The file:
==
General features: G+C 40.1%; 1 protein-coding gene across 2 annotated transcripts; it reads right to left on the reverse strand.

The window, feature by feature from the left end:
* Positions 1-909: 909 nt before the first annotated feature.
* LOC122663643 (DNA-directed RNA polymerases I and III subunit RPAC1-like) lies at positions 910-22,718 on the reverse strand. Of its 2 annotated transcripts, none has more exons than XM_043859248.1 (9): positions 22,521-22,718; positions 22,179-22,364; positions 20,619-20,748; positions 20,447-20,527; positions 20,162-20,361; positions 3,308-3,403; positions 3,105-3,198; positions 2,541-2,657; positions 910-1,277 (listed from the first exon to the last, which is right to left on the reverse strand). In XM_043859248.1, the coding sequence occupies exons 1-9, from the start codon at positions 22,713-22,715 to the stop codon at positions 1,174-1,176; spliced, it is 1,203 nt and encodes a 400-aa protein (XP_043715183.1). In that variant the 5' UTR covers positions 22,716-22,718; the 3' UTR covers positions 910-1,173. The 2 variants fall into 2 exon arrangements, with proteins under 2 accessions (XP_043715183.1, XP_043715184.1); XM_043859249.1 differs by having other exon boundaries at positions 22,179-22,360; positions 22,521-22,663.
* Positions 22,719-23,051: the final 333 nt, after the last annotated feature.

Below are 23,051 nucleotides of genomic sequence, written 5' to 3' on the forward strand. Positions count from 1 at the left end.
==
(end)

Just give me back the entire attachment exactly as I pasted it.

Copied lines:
General features: G+C 40.1%; 1 protein-coding gene across 2 annotated transcripts; it reads right to left on the reverse strand.

The window, feature by feature from the left end:
* Positions 1-909: 909 nt before the first annotated feature.
* LOC122663643 (DNA-directed RNA polymerases I and III subunit RPAC1-like) lies at positions 910-22,718 on the reverse strand. Of its 2 annotated transcripts, none has more exons than XM_043859248.1 (9): positions 22,521-22,718; positions 22,179-22,364; positions 20,619-20,748; positions 20,447-20,527; positions 20,162-20,361; positions 3,308-3,403; positions 3,105-3,198; positions 2,541-2,657; positions 910-1,277 (listed from the first exon to the last, which is right to left on the reverse strand). In XM_043859248.1, the coding sequence occupies exons 1-9, from the start codon at positions 22,713-22,715 to the stop codon at positions 1,174-1,176; spliced, it is 1,203 nt and encodes a 400-aa protein (XP_043715183.1). In that variant the 5' UTR covers positions 22,716-22,718; the 3' UTR covers positions 910-1,173. The 2 variants fall into 2 exon arrangements, with proteins under 2 accessions (XP_043715183.1, XP_043715184.1); XM_043859249.1 differs by having other exon boundaries at positions 22,179-22,360; positions 22,521-22,663.
* Positions 22,719-23,051: the final 333 nt, after the last annotated feature.

Below are 23,051 nucleotides of genomic sequence, written 5' to 3' on the forward strand. Positions count from 1 at the left end.